|Man Without Qualities|
Saturday, September 25, 2004
Funhouse Mirror Image II: Updates
A number of readers have noted these suspicions that the French intelligence services are behind the forged Italian documents. Rathergate has more on that point.
And here are some things that Josh Marshall has had to say. [These links thanks to Tim.]
A wonderfully droll e-mail from Michael Pollard of Scrutineer.
It certainly does - at least to the evident satisfaction of Mr. Marshall! "Away with the superfluous analysis and evidence," Mr. Marshall seems to cry, "they were just window dressing, anyway!" Not only does Mr. Marshall's post display what he considers "settling" the matter, it also gives a glimpse of what a Sixty Minutes/Joshua Micah Marshall team is really capable of producing!
AND STILL MORE: I don't think e-mailer TM (not Tom Maguire) agrees with Mr. Marshall that the French connection is so easily undone:
I think the Telegraph reporting is spot on - this was a French disinfo campaign all the way. But it's worth noting that, just because the documents are fake, it doesn't mean a sale didn't take place.
In my opinion, the question of who authored the fraudulent Italian documents exists in curious tension with the claim by the International Atomic Energy Agency (reported in the older Newsweek article) that they were able to determine that the Italian documents were "a crude forgery" within two hours using the Google search engine:
How did they do it? "Google," said the official. The IAEA ran the name of the Niger foreign minister through the Internet search engine and discovered that he was not in office at the time the document was signed.
Has French intelligence really reached the point of not being able to determine when the Niger foreign minister took office? Does one even think that a group of Iraqi exiles, for another hypothetical example that has been tossed around, might make such an easily-verified "mistake?" - even such a group sufficiently sophisticated to pull off the rest of this scam? After all, couldn't whoever forged the documents have accessed Google as Newsweek asserts the IAEA claims it did? For that matter, how reliable is the material on that subject obtained from Google likely to be? Reliable enough so that the IAEA would depend on it in a case like this? Does the IAEA have absolute faith that the date on a Niger government document does not include a typographical error?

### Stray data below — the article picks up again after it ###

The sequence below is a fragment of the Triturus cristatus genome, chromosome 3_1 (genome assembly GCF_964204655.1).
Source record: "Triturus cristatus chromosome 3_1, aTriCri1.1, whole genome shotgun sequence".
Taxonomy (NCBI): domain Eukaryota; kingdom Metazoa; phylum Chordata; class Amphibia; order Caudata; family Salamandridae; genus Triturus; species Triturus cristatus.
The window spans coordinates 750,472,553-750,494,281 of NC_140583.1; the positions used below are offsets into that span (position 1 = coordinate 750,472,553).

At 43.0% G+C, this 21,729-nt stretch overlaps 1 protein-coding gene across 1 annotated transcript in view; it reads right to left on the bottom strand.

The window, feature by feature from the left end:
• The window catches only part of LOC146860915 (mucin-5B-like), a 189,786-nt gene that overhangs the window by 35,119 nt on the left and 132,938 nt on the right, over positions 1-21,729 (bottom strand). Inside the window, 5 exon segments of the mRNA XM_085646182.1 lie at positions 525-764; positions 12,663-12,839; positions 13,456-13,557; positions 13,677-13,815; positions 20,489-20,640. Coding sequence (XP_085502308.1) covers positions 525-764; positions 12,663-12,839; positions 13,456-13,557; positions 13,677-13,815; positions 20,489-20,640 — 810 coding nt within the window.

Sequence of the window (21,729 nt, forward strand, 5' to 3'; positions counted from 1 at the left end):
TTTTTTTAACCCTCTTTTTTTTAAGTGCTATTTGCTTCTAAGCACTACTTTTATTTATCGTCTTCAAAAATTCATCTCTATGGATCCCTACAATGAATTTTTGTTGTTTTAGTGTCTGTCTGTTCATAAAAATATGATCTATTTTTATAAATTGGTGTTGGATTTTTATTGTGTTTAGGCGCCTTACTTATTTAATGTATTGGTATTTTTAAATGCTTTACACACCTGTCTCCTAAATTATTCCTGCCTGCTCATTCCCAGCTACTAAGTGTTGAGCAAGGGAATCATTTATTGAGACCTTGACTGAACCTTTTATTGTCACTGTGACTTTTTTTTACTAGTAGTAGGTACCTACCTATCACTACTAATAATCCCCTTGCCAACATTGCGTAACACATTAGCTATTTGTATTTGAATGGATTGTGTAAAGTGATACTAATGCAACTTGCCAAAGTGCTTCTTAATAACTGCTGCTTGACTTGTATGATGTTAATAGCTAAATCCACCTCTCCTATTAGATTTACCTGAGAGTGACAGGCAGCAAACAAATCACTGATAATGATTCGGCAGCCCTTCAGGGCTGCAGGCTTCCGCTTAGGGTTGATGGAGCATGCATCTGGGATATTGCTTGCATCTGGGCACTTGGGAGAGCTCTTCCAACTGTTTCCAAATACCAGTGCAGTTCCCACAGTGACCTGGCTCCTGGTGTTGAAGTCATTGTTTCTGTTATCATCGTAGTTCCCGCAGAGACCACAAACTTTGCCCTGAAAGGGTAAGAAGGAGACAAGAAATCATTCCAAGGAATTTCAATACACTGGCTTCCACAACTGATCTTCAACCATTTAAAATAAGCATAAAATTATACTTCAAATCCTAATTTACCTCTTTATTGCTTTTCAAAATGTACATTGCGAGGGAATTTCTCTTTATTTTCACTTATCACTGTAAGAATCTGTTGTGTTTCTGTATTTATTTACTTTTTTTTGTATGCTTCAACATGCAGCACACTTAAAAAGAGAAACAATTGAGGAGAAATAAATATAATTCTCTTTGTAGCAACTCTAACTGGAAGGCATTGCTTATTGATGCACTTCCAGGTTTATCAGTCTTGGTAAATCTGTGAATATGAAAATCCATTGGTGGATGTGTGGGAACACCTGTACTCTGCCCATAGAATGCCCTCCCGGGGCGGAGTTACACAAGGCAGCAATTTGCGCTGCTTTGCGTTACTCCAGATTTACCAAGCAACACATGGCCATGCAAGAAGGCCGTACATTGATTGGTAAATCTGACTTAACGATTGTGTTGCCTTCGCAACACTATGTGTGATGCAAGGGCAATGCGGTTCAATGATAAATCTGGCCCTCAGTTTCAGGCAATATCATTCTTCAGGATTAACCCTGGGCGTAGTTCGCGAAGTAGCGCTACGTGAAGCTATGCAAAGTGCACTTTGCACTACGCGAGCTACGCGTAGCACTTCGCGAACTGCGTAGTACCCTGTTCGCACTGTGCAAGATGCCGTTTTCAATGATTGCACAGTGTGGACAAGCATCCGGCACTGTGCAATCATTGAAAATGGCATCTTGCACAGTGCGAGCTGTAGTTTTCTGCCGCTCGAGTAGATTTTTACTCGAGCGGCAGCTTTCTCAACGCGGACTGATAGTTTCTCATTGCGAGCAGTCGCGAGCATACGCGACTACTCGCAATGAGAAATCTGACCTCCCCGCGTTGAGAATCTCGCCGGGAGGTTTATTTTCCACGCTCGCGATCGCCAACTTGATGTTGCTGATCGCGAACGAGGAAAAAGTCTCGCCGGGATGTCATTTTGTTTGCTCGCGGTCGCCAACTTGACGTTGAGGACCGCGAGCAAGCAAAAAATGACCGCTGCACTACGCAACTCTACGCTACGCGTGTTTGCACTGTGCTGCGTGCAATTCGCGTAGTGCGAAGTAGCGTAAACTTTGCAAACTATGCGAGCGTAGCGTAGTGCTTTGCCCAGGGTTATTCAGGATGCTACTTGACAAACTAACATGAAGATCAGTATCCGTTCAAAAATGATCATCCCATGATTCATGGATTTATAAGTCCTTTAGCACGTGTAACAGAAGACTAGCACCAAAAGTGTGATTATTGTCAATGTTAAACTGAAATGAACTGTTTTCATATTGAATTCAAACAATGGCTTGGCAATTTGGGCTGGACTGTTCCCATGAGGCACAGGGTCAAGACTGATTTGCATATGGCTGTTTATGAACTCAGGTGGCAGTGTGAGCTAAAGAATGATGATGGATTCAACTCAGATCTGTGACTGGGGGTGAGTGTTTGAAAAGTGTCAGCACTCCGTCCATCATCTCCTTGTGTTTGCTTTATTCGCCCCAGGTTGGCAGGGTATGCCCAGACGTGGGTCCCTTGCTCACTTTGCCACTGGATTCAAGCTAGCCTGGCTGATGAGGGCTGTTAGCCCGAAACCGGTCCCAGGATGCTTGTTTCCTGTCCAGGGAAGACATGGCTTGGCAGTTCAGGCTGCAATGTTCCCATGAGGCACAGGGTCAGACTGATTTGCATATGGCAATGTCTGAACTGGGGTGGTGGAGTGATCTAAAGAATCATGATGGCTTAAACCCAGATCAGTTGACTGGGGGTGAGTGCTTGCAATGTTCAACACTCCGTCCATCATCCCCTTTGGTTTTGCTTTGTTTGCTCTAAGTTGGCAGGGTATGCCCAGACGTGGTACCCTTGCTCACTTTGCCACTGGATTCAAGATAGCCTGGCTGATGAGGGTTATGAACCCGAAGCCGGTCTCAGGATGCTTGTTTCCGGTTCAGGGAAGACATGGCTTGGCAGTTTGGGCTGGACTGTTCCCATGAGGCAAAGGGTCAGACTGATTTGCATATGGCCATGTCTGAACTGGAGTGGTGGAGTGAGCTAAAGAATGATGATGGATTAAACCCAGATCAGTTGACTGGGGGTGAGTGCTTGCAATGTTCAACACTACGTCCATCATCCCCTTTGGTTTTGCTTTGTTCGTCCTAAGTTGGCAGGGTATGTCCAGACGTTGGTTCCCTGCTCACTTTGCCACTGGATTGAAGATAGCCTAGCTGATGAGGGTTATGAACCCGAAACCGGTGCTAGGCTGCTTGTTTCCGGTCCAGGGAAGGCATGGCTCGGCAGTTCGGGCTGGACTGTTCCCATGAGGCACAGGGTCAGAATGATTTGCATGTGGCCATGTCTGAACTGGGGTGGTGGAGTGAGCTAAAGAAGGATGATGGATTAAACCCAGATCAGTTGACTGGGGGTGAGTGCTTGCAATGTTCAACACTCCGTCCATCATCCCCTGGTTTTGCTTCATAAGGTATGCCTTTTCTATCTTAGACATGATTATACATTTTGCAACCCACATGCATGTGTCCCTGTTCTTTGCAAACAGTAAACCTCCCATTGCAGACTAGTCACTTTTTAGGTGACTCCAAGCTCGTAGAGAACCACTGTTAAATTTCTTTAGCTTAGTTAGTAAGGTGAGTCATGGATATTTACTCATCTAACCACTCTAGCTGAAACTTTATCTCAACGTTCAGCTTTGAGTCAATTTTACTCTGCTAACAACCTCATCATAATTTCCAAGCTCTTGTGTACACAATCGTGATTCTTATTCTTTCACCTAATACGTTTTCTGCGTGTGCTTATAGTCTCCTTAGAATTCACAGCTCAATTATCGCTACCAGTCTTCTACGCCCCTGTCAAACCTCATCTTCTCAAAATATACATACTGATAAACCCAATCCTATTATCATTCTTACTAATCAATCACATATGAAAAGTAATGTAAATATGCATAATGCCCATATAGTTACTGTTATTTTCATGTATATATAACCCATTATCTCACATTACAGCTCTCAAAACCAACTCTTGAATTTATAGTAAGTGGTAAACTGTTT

Strange it all was, passing strange.
FINAL DISPLACEMENT: CBS has now announced that the displaced item will not air before the election:
CBS News spokeswoman Kelli Edwards would not elaborate on why the timing of the Iraq report was considered inappropriate.
Too bad. So CBS thinks that the timing of the Iraq report was "inappropriate." Could a factor in that decision possibly have something to do with this report in the newer Newsweek article:
The network would “be a laughingstock,” said one source intimately familiar with the story.
Or maybe that's already a lost cause.
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